Morningstar tracks more than 84,000 indices or markets, so when someone asks what I think about the market, I wonder which one they’re referencing. If you own a diversified portfolio of funds, you probably have exposure to dozens of markets.

To find out if the market is overvalued, let’s dissect a traditional 60/40 portfolio – 60% stocks, 40% bonds.

Large-Cap Growth Stocks. This sector has been red hot for more than a decade. The primary fund for this asset class is the Invesco QQQ Trust – The Qs! Stocks in this index include Apple, Microsoft, Amazon, Facebook, Alphabet, Tesla, NVIDIA, and Netflix. This star-studded index is up more than 490% for the past ten years, and it is up 24% on the year. If stocks are in a bubble, it’s this sector.

Large-Cap Value Stocks. Value stocks have trailed growth stocks by a wide margin for the past few decades, and this year is no different. The Vanguard Value ETF is down 16% for the year and up 115% for the past ten. Companies in this index include Johnson & Johnson, Berkshire Hathaway, Exxon Mobil, Pepsi, and Amgen.

International Developed Markets. International stocks have barely budged for the past ten years, rising a paltry 24%. The MSCI EAFE Index (EFA) is down 10.2% for the year, hardly a bubble. Companies in this sector include Nestle, Novartis, Toyota, and Unilever.

International Emerging Markets. This sector is one of the worst-performing asset classes over the past decade. It has risen 6.4% – total, not per year. A $10,000 investment a decade ago is now worth $10,640. Popular stocks in this category include Alibaba, Tencent, JD.com, and Baidu.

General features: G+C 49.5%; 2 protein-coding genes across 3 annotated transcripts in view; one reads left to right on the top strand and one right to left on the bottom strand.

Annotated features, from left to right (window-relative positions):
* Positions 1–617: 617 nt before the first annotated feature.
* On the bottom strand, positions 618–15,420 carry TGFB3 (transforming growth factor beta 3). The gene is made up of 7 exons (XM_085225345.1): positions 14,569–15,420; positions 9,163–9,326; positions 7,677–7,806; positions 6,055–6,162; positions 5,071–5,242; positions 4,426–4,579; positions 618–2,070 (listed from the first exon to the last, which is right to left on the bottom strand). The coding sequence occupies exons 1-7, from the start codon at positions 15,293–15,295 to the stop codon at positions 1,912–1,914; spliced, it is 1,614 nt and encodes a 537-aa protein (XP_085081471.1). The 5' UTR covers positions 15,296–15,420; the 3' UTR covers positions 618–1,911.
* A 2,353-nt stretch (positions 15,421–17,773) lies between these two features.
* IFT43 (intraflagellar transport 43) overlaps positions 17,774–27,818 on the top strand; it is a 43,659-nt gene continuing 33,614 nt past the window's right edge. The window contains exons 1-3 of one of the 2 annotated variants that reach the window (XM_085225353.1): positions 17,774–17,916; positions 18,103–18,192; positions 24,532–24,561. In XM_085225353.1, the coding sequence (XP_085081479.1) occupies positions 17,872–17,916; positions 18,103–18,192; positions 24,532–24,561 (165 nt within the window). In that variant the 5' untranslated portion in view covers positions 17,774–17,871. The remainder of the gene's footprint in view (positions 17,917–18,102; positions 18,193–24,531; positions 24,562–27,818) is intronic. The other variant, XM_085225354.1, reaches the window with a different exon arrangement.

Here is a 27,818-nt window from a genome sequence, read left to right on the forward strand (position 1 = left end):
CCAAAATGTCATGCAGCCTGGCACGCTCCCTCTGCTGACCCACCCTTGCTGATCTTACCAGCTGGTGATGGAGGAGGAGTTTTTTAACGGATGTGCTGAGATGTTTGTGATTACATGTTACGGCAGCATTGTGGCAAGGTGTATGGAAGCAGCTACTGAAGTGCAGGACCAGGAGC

Small-Cap Growth. This sector is showing some life this year because it invests in growth stocks. It is up 2.25% for the year, and it has risen 233% for the past decade. Stocks in this index include DocuSign, Moderna, Teledoc, The Trade Desk, and Pool Corp.

Small-Cap Value. As far as US stocks go, few have fared worse than this sector, falling more than 23%. In the past ten years, it has generated an 87% total return. Small-cap and value have been a disastrous combination this year. Companies in this index include PerkinElmer, Allegion, Gaming and Leisure Properties, and ON Semiconductor.

Mid-Cap Index. Mid-Cap stocks are down 6.6% for the year. Over the past ten years, they’re up 171%. This sector includes companies like Lululemon, Splunk, Chipotle, and Clorox.

International Small-Cap. This international sector is down 12.4% for the year, but up 57% over the past ten years. Companies in this index include Rightmove, Bechtle, and Avast.

Real Estate. Working from home (WFH) is taking a toll on real estate stocks. Malls, shopping centers, office buildings, and senior living centers are not doing well in the COVID-19 environment. Does it make sense to allocate money to this sector with all the negative headwinds? I believe it does because real estate stocks will also give you exposure to data centers, cell towers, storage units, and timber. Real estate stocks are down 16% for the year and up 63% for the past decade.